- Blueback Herring Problems In Freshwater Lakes - Since blueback herring eat fish eggs and fry as well as the food that game fish fry eat, they are director predators and competitors with them. Because of this they ahve caused problems with largemouth populations in Lake Burton and Nottely in Georgia and walleye populations in Lake Hiwassee in North Carolina. All state Departments of Natural Resources work to limit their spread in freshwater lakes and it is illegal to use them as live bait in lakes where they don't already exist and it is always illegal to stock them.
Background: The alewife is a member of the herring family. Originally a saltwater species, it can survive and reproduce in landlocked freshwater environments. It has been stocked (intentionally and accidentally) into many reservoirs across the U.S. Average size is 3-6 inches, but up to 14 inches. In lakes where alewives and striper coexist, they are a preferred food for striper of all sizes.
Acquisition: One of the more difficult baits to acquire, they do not gather in tight schools. In the summer, they will congregate at the thermocline which is usually 35-40 feet below the surface. Other than rare random encounters while netting other species of bait, the only surefire method is to lure them at night. Alewives are attracted to light at night in deep water. Lure them in, turn off the light, and throw your cast net. Turning the light off disorients them and makes them easier targets. Also try jigging a small sabiki rig amongst the school. This is effective on the larger alewives.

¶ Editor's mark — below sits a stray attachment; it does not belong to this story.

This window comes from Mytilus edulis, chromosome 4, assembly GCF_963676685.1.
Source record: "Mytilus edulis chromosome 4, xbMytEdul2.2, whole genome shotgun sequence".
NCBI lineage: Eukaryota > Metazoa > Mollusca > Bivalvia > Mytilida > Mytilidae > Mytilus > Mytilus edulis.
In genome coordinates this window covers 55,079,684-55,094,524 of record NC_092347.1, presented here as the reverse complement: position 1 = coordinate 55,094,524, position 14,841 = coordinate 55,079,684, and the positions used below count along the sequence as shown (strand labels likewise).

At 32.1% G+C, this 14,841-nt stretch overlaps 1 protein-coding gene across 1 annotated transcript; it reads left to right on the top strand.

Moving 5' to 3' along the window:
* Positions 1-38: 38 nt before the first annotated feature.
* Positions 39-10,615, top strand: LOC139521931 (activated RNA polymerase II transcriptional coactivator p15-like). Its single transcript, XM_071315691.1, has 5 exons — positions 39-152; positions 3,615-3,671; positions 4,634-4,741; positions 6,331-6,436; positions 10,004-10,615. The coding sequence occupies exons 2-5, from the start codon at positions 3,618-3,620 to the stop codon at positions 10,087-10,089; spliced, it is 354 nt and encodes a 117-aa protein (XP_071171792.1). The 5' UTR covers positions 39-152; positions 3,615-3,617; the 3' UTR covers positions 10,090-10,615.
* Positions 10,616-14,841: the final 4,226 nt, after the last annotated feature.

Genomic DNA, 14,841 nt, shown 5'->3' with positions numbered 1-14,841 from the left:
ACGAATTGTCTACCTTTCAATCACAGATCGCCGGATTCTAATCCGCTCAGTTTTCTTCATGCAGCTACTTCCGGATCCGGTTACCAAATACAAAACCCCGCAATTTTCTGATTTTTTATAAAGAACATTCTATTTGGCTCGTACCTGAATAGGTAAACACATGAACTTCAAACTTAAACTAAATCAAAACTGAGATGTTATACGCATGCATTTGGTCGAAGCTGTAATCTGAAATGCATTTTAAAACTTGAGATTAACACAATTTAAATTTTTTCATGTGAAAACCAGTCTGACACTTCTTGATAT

Storage: Alewives are somewhat fragile. Typical ratio of bait to water would be 2 alewives per gallon of water for 3-5" baits and 1 bait per gallon for the big 7-10 inchers.
Nickames: yellow tails, shad, shad minnows.
Characteristics: Head is strongly compressed, scaleless. Mouth terminal, floor of oral cavity is spotted with black. Bottom lip protruding; upper lip with a slight indication of a notch or notch lacking. Back dark gray to bluish black; sides and abdomen silvery;distinct post opercular dark spot present; spot smaller than the eye. Fins,except the dorsal, yellowish; caudal deeper yellow than the other fins. Body is deep, strongly compressed laterally. .
Typical Size: Adult length: normally less than 9 inches
Habitat: The threadfin inhabits large lakes and rivers with moderate current, usually congregating in schools over deep water during the daylight hours, moving into shallower areas at night.
Feeding Habits: Threadfin shad are mainly limnetic particulate feeders on larger plankton and filter-feeders on smaller plankton; however, some bottom feeding does occur. Adult threadfin shad may also prey upon fish larvae. .
Fish Facts: It is sensitive to cool temperatures, and below 45 deg. F it has decreased swimming and schooling abilities. It cannot tolerate water temperatures below 35 deg F.
Sometimes called crawfish, or crawdads are freshwater crustaceans resembling small lobsters, to which they are closely related. They are found in bodies of fresh water that do not freeze to the bottom, and which have shelter against predators. Most crayfish cannot tolerate polluted water, although some species such as the invasive Procambarus clarkii
are more hardy. Some crayfish have been found living as much as 3 m (10 feet) underground.
Crawfish are great fish river fishing, bass love them!sources from www.geocities.com/yosemite/rapids/9007/gzsh.html and www.seeinstripes.com